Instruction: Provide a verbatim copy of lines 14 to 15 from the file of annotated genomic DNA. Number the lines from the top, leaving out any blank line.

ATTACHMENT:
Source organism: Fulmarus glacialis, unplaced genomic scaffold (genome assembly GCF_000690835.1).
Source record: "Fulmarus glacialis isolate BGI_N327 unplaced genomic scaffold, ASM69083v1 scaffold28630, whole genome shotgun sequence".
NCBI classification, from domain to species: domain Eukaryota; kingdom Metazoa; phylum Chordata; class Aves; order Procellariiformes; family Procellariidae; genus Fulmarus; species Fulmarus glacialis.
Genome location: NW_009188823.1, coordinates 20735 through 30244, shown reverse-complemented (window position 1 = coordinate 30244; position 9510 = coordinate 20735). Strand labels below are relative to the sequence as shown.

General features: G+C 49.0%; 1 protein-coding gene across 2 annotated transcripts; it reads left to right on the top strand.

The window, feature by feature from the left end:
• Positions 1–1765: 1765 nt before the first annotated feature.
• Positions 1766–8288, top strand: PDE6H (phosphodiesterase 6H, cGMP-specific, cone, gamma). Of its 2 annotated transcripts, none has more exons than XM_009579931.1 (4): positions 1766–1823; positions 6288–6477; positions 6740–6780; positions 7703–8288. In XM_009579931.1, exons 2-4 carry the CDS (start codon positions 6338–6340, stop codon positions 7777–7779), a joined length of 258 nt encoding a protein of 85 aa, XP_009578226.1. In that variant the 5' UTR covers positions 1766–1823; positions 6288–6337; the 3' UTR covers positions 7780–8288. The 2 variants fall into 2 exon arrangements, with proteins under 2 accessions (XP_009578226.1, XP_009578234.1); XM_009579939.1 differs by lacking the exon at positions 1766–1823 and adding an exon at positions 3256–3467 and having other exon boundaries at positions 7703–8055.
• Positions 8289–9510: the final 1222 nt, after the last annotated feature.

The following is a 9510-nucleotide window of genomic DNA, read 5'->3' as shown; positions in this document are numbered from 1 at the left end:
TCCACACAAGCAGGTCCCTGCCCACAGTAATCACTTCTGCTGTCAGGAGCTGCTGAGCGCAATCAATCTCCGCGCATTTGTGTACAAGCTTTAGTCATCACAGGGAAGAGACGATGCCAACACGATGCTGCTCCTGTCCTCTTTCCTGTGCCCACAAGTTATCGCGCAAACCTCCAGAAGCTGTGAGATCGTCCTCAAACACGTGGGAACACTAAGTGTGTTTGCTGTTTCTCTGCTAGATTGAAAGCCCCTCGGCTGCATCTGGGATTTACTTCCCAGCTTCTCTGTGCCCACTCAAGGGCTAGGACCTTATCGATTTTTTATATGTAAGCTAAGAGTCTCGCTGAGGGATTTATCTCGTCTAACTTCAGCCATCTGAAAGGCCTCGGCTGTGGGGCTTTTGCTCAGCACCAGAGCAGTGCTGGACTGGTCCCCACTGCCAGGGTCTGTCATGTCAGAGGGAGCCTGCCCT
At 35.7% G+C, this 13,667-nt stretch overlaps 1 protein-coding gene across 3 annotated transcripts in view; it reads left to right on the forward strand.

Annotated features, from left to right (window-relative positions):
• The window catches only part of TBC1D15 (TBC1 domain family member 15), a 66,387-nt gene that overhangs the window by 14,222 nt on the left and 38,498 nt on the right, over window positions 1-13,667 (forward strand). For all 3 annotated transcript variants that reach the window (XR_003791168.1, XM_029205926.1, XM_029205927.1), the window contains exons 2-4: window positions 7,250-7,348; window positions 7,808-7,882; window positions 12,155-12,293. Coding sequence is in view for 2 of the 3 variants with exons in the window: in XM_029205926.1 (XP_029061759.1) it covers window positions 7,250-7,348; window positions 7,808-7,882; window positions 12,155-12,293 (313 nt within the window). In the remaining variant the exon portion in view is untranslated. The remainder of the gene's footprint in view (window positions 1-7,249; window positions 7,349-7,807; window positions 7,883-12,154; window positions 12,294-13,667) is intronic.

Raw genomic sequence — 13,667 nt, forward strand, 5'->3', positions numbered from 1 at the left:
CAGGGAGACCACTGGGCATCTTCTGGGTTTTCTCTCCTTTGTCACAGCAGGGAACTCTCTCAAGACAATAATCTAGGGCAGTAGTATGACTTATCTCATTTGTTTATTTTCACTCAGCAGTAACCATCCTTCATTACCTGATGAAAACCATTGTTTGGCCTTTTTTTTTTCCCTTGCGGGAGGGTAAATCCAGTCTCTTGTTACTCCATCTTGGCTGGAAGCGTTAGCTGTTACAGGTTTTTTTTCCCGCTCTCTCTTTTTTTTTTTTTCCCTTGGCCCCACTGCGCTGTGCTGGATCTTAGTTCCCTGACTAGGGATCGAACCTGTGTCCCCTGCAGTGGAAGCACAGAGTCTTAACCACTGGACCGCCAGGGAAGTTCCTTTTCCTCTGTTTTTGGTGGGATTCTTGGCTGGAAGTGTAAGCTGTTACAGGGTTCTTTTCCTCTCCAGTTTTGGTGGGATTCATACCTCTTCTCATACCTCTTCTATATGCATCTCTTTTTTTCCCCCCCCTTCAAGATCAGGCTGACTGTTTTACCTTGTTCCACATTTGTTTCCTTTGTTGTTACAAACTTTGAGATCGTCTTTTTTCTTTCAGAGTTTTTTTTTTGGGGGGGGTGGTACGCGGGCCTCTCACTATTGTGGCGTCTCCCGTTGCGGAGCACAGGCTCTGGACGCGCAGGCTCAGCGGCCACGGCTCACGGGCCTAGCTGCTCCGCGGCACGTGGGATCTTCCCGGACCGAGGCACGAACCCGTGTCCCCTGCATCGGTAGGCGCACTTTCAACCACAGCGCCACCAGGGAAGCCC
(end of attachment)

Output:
• The window catches only part of TBC1D15 (TBC1 domain family member 15), a 66,387-nt gene that overhangs the window by 14,222 nt on the left and 38,498 nt on the right, over window positions 1-13,667 (forward strand). For all 3 annotated transcript variants that reach the window (XR_003791168.1, XM_029205926.1, XM_029205927.1), the window contains exons 2-4: window positions 7,250-7,348; window positions 7,808-7,882; window positions 12,155-12,293. Coding sequence is in view for 2 of the 3 variants with exons in the window: in XM_029205926.1 (XP_029061759.1) it covers window positions 7,250-7,348; window positions 7,808-7,882; window positions 12,155-12,293 (313 nt within the window). In the remaining variant the exon portion in view is untranslated. The remainder of the gene's footprint in view (window positions 1-7,249; window positions 7,349-7,807; window positions 7,883-12,154; window positions 12,294-13,667) is intronic.

Raw genomic sequence — 13,667 nt, forward strand, 5'->3', positions numbered from 1 at the left: